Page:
At least six people were killed and many wounded Thursday in a suicide car bomb attack targeting a United Nations convoy close to Mogadishu's heavily-fortified international airport, officials said.
Somalia's Al-Qaeda-linked Shebab rebels told AFP that one of their suicide bombers carried out the attack.
The bomb went off near a checkpoint at the entrance to the airport complex, which also houses the base of AMISOM -- the African Union force fighting Shebab rebels -- as well as a number of foreign diplomatic missions and United Nations offices.
A statement from UNSOM, the UN mission in Somalia, said the bomb went off near a convoy of UN vehicles shortly after midday.
"A UN car was damaged but no UN staff were injured. Four Somali security escorts were lightly injured," UNSOM said, expressing "deep sorrow at the reported deaths and injuries of Somali bystanders."
"At least six people, most of them civilians, died in the car bomb explosion. There are many casualties, serious injuries. We are still investigating the incident, the toll could rise anytime," a Somali police official, Said Mohamed, told AFP.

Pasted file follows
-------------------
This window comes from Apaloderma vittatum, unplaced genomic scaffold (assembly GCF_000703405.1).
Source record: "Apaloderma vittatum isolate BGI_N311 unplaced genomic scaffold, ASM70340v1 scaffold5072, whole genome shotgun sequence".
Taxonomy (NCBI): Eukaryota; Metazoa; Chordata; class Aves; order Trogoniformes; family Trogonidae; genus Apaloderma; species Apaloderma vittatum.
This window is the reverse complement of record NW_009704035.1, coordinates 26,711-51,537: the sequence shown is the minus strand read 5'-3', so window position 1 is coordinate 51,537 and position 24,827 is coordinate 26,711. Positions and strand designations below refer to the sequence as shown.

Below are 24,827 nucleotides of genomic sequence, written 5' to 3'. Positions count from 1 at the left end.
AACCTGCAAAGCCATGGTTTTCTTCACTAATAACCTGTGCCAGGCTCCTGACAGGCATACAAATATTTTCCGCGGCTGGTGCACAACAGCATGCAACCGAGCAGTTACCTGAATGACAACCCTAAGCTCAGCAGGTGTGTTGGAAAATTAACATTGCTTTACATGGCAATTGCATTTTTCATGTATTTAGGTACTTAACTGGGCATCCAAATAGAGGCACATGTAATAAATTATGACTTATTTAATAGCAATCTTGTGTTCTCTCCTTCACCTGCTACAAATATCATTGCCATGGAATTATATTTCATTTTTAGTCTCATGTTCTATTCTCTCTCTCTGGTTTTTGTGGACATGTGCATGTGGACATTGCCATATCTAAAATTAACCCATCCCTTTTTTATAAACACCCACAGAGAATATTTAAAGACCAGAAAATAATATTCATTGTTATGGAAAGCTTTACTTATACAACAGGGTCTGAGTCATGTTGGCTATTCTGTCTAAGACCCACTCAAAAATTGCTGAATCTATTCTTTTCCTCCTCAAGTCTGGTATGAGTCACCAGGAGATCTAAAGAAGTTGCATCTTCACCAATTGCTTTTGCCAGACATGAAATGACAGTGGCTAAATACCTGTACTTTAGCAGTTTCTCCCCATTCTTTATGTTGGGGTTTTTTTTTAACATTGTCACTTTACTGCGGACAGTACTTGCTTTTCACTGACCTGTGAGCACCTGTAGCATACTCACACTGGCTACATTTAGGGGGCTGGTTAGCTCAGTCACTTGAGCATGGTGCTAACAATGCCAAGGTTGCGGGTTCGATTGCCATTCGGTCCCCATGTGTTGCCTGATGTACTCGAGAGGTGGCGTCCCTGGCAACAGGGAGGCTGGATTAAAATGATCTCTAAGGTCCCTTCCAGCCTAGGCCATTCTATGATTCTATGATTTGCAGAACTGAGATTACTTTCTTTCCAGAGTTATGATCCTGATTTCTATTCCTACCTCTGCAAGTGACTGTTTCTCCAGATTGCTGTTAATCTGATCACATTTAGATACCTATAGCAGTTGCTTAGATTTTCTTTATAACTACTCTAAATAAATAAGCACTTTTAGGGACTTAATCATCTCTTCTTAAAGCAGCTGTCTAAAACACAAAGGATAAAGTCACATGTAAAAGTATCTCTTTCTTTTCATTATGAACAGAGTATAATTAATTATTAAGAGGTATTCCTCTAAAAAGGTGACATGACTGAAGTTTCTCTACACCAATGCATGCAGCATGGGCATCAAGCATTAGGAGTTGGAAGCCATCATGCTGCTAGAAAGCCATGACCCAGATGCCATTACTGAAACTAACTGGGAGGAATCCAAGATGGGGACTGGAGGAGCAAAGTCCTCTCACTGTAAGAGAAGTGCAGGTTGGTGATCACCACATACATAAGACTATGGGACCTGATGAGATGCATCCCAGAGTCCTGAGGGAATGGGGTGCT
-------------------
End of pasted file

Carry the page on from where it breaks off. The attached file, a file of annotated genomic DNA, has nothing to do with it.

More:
A Shebab spokesman claimed reponsibility for the attack.
"This was an operation carried out by Shebab. It was a brother who took a sacrificial act to defend the people of Somalia," Shebab military spokesman Sheikh Abdul Aziz Abu Musab told AFP.
"The target was a UN convoy. According to our report, several invaders have been killed," he said.
Another witness told an AFPTV journalist at the scene that as many as 14 people may have been killed and saw six others being taken away to hospital. An AFP photographer at the scene saw the burning wreckage of a vehicle and several destroyed shops.
The airport is considered to be among the safest parts of Mogadishu, and is ringed by checkpoints and large numbers of armed guards.
A number of foreign diplomatic missions are based inside the huge airport complex, which has also been used to house a number of UN staff since a city-centre UN compound was attacked by the Shebab last year.
Britain's ambassador to Somalia Neil Wigan, whose embassy is within the high-security airport complex, said on Twitter that he had heard a "major explosion" that sent smoke into the air.
The attack comes amid an apparent upsurge of Shebab bombings in and around Mogadishu. Earlier this week the group carried out twin bombings inside the city, targeting government officials.
The Shebab once controlled most of southern and central Somalia but withdrew from fixed positions in the ruined coastal capital two years ago.
African Union troops -- including large contingents from Uganda, Kenya and Burundi -- have since recaptured every major insurgent bastion and tried to prop up Somalia's fledgling government forces.
But a string of devastating Shebab attacks against foreign and government targets have shattered hopes of a rebirth for the war-ravaged capital and demonstrated that the Islamist outfit's disruptive power was undiminished.
by Dmitry ZAKS © 2014 AFP
Date: Feb 13, 2014